From the outside, London’s Leighton House blends in with its posh Holland Park neighbours and probably doesn’t turn many heads apart from those who sneak a peek at its blue plaque. It says “Lord Leighton 1830-1896 Painter lived and died here.”
Inside, it is nothing short of spectacular. Your head will turn in every direction multiple times in an attempt to take in all of the rich colours, the incredible history and the smallest of details in everything from the beautiful rugs to the texture of the patterned velvet wallpaper.
Image: “Flaming June”
We were invited one evening for a tour and to see one of the most iconic 19th Century British artworks, which was painted by Lord Leighton himself the year before he died. Because of the spot lighting and winter evening darkness, my photos aren’t amazing, but even though they don’t do it justice, I hope they show off some of the beauty of this place and encourage you to visit if you’re in London!
The story of this famous painting, “Flaming Fune” – a masterpiece really – is pretty incredible. It was lost and found a number of times over the years. First it was owned by Graphic magazine, bought by the owners to be reproduced as a Christmas gift. Some time after, Victorian art fell out of fashion and the painting fell off the radar. A builder found it in the 1960s boxed away over a chimney in a house in Battersea, set in a frame. Because of the frame, he took it to sell to a framer who bought it for next to nothing. Eventually it changed hands a number of times and found its way to a collector before finally being housed in the Museo de Arte de Ponce in Puerto Rico where it permanently resides.
Flaming June is now called “The Mona Lisa of the Southern Hemisphere” and is on loan from the gallery in Puerto Rico until the beginning of April 2017 along with a number of other paintings and drawings by Lord Leighton, temporarily gathered in their original Holland Park home. It really is a special opportunity to see them all together as research and effort has gone into tracking and borrowing them from private collections, the Royal Academy, the Medici Chapel in Florence, the Metropolitan Museum of Art in New York, and other places.
In photos and reproductions, “Flaming June” is impressive, but it’s not quite as jaw dropping as standing in front of the original piece. It was the last stop on our tour and the best word I can think of to describe it is luminous. It just seems to glow. Plus, the attention to detail is incredible. The painting is of a woman draped in thin sensual orange fabric (a subject that was a specialty of Lord Leighton), see-through as she lounges in the simmering mid-summer heat. Fabric is, no doubt, difficult to depict in a painting and his skill in doing so combined with the affects of the light is, in my opinion, what makes it such a well-loved and admired piece of art.
But the art is only half of the reason Leighton House is worth a visit. The interior of the house itself is the rest. Leighton was a traveler and a collector. He spoke Spanish, French, Italian and German and saw much of Europe, Africa, the Middle East and beyond. Pieces he picked up around the world were shipped back to London to decorate the house to his taste.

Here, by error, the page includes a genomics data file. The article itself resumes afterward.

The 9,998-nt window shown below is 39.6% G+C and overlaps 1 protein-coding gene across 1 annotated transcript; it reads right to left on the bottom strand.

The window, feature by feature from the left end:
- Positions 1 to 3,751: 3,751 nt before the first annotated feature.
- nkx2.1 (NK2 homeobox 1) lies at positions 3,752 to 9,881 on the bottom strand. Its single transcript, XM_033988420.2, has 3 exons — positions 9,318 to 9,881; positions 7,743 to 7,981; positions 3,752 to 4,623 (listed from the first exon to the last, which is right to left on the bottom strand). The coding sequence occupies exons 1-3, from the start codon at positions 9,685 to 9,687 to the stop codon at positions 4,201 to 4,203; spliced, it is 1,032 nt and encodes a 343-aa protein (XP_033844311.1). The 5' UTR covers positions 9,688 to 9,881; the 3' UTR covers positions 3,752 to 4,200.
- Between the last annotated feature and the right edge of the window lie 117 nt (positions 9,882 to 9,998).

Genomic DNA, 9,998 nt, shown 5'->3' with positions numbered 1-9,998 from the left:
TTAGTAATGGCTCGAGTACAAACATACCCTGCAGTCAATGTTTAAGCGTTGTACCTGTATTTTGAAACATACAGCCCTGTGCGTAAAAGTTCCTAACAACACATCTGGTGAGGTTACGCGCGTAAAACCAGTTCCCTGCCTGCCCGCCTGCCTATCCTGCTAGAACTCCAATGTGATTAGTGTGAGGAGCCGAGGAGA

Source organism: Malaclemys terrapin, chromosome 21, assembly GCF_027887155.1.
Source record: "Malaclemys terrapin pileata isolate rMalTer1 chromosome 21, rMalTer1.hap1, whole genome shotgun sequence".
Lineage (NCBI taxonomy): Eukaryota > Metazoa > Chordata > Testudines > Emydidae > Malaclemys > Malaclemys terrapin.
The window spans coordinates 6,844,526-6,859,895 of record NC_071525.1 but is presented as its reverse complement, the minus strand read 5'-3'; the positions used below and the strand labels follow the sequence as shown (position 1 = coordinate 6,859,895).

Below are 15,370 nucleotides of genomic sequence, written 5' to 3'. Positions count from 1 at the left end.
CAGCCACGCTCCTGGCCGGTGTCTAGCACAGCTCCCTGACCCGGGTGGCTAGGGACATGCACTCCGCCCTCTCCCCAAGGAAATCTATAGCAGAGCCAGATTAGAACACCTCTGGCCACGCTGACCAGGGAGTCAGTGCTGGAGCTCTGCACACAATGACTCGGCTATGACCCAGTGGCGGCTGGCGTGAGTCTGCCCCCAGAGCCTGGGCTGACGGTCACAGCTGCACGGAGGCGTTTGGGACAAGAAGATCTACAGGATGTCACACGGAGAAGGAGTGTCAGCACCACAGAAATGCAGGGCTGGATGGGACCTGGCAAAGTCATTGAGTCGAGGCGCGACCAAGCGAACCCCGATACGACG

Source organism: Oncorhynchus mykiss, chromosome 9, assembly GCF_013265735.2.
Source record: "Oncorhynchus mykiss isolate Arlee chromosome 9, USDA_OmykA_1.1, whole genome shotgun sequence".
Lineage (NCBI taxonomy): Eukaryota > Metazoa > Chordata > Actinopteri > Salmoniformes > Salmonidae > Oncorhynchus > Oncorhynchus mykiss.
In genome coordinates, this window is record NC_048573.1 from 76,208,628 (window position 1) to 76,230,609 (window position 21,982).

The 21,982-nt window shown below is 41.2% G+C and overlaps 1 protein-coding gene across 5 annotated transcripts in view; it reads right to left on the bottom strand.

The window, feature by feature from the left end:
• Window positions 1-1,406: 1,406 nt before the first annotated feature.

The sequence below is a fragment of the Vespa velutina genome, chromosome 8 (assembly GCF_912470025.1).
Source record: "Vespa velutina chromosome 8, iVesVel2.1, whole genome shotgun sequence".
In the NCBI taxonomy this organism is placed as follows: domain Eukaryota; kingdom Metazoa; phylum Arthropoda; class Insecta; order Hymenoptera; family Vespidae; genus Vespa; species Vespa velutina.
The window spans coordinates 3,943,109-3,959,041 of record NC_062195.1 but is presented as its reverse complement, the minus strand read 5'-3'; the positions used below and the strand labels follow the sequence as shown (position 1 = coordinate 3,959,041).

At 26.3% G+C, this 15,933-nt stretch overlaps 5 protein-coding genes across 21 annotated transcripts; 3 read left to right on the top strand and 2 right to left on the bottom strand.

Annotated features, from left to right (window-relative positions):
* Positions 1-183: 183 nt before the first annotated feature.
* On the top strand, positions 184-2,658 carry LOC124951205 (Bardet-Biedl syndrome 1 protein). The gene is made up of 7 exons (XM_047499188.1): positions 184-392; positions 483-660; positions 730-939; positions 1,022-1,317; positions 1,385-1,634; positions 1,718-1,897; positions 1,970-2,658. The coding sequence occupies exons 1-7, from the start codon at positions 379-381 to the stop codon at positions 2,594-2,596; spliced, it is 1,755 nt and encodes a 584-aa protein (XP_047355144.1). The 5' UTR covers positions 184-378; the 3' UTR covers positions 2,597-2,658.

When you enter, the first main room is the Arab Hall. I’ve never seen anything quite like it. It’s full of Islamic tiles, mostly brought back from Damascus, Syria, gold mosaics, marble columns and the richest of peacock blue colour, all of which surround a small fountain in the centre of the room. This was where he entertained. He did so often and with prominent members of society. He was known to mingle with royalty and with some of the most well respected artists, poets and authors of his time. Queen Victoria bought his first painting in 1855 and, in 1878, he was honoured to become the President of the Royal Academy of Arts where his circles in the art world expanded even more.
Guests would wait in the reception room next to the Arab Hall. Here, there was a fireplace below a window – an interesting feature in itself – and a mirror that pulled out of the wall across the window for more privacy at night. Lights were hung strategically low in the adjacent room so they reflected throughout. His guests also spent time in the dining room next to this, which is painted a vibrant red and hung with blue and white ceramics plates. Rumour has it that Lord Leighton always sat so he was a few inches higher than everyone else at the table.
Upstairs – a peacock at the base of the staircase, paintings hung on the walls the whole way up – was a massive studio space. A private staircase on the side was useful for both servants bringing cups of tea and for the models that he would invite in for nude life-drawing sessions – the basis of much of his work. There’s also the silk room with walls covered in the greenish-yellow fabric and a cosy little nook with an elaborately decorated window overlooking the Arab Hall. There’s also his very modest bedroom with a narrow single bed.
We spent a few enlightening hours at Leighton House, wandering from room to room. We were treated to the care of a very knowledgeable guide who spent an hour telling stories of the past, uncovering room by room the fascinating history of one of London’s hidden gems.